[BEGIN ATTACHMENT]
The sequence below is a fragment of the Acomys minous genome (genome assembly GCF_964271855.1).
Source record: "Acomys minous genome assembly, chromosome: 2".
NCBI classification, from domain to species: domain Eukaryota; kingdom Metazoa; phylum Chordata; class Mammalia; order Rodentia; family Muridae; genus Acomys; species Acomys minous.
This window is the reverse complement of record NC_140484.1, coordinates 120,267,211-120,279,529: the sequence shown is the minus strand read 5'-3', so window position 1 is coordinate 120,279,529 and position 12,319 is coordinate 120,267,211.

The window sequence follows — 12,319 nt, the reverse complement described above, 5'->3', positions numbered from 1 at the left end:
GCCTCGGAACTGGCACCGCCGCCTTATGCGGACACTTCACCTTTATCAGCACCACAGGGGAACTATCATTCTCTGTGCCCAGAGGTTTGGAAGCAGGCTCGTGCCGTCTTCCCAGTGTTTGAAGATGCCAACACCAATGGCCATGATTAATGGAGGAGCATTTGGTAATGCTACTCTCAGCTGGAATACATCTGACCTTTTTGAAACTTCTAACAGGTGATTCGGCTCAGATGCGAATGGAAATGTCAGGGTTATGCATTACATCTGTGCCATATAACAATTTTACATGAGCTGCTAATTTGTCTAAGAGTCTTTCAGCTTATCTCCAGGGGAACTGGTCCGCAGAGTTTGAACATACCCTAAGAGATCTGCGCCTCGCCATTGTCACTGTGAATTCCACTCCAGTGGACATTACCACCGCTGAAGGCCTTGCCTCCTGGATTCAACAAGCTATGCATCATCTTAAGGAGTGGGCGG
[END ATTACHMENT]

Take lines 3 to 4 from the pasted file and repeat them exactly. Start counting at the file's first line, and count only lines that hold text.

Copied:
NCBI classification, from domain to species: domain Eukaryota; kingdom Metazoa; phylum Chordata; class Mammalia; order Rodentia; family Muridae; genus Acomys; species Acomys minous.
This window is the reverse complement of record NC_140484.1, coordinates 120,267,211-120,279,529: the sequence shown is the minus strand read 5'-3', so window position 1 is coordinate 120,279,529 and position 12,319 is coordinate 120,267,211.